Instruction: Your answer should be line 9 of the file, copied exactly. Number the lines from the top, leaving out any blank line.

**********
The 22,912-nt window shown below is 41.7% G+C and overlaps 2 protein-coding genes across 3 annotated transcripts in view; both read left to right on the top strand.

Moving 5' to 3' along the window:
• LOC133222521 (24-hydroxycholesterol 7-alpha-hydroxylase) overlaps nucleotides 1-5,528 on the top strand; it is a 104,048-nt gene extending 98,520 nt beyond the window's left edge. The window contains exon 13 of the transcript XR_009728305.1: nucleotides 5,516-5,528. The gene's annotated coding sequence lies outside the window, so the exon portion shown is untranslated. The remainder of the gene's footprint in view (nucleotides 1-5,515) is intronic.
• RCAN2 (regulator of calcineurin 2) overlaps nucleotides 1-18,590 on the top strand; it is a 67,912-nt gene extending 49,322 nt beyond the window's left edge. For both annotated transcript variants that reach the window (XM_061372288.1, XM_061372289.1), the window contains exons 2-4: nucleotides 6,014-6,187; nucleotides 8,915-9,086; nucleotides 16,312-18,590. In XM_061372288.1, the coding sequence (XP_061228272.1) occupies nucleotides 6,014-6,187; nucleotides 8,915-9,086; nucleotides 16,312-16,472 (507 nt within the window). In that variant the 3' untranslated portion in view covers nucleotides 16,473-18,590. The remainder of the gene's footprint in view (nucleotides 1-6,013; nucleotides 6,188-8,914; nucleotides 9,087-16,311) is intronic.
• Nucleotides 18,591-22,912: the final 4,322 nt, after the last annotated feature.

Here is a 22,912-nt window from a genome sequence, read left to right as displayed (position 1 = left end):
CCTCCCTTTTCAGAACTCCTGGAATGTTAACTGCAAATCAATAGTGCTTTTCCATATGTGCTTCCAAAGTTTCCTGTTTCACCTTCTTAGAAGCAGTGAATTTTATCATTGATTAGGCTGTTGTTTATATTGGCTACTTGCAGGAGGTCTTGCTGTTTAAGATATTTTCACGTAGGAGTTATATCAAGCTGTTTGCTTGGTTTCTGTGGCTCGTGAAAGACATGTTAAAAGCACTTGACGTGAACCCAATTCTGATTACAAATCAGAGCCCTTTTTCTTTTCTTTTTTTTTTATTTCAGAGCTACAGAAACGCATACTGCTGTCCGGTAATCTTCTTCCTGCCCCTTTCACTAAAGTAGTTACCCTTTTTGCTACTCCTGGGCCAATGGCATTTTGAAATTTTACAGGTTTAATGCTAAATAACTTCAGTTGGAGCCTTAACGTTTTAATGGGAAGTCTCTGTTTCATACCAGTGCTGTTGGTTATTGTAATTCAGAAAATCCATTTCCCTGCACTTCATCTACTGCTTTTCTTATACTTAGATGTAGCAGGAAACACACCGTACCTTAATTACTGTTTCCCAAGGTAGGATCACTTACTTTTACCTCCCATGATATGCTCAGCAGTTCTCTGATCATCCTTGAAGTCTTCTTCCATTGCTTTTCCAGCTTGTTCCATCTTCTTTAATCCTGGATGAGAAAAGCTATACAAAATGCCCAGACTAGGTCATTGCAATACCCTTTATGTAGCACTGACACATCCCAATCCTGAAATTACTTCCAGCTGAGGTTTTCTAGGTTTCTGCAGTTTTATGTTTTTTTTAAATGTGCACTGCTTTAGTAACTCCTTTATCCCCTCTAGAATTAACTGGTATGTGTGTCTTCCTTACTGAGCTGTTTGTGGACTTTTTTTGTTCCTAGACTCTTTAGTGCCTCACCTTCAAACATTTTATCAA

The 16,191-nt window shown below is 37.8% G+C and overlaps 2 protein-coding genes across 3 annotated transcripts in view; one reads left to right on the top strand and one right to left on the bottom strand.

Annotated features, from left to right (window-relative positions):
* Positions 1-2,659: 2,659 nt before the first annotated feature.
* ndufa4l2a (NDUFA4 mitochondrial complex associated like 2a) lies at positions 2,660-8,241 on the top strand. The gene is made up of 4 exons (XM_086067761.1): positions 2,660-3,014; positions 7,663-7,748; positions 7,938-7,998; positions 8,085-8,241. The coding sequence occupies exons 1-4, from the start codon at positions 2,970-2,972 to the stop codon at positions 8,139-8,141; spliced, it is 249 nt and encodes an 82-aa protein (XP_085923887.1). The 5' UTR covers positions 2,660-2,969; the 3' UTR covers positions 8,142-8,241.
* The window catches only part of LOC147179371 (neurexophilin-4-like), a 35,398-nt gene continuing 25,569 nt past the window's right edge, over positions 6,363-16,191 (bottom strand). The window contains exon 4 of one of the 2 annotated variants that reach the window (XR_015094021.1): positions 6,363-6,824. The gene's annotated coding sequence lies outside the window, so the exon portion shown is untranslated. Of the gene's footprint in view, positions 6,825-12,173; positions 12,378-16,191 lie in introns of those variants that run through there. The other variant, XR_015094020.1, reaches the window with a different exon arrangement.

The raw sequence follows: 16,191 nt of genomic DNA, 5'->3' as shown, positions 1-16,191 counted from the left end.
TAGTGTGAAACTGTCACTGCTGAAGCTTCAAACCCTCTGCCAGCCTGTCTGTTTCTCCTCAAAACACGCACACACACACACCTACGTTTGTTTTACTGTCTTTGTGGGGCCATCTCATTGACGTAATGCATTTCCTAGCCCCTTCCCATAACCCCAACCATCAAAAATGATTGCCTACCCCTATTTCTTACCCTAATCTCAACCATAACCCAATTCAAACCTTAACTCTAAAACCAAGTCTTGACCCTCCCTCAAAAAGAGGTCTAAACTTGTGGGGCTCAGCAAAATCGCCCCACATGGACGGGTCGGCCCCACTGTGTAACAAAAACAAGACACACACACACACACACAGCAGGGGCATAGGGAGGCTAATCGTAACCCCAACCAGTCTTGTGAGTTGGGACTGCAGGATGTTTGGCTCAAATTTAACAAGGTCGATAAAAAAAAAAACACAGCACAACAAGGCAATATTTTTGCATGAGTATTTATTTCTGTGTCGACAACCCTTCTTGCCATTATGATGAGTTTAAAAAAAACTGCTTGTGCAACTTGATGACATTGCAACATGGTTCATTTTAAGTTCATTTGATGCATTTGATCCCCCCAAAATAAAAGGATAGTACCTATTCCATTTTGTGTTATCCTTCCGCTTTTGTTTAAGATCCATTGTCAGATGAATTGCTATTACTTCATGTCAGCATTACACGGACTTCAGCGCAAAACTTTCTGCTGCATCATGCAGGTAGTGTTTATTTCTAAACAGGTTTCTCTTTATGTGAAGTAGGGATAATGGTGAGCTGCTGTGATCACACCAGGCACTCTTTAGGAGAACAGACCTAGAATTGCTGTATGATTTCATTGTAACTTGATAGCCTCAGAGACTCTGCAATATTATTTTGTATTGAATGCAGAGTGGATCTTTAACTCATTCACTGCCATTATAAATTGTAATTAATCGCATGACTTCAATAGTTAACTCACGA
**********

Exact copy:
Annotated features, from left to right (window-relative positions):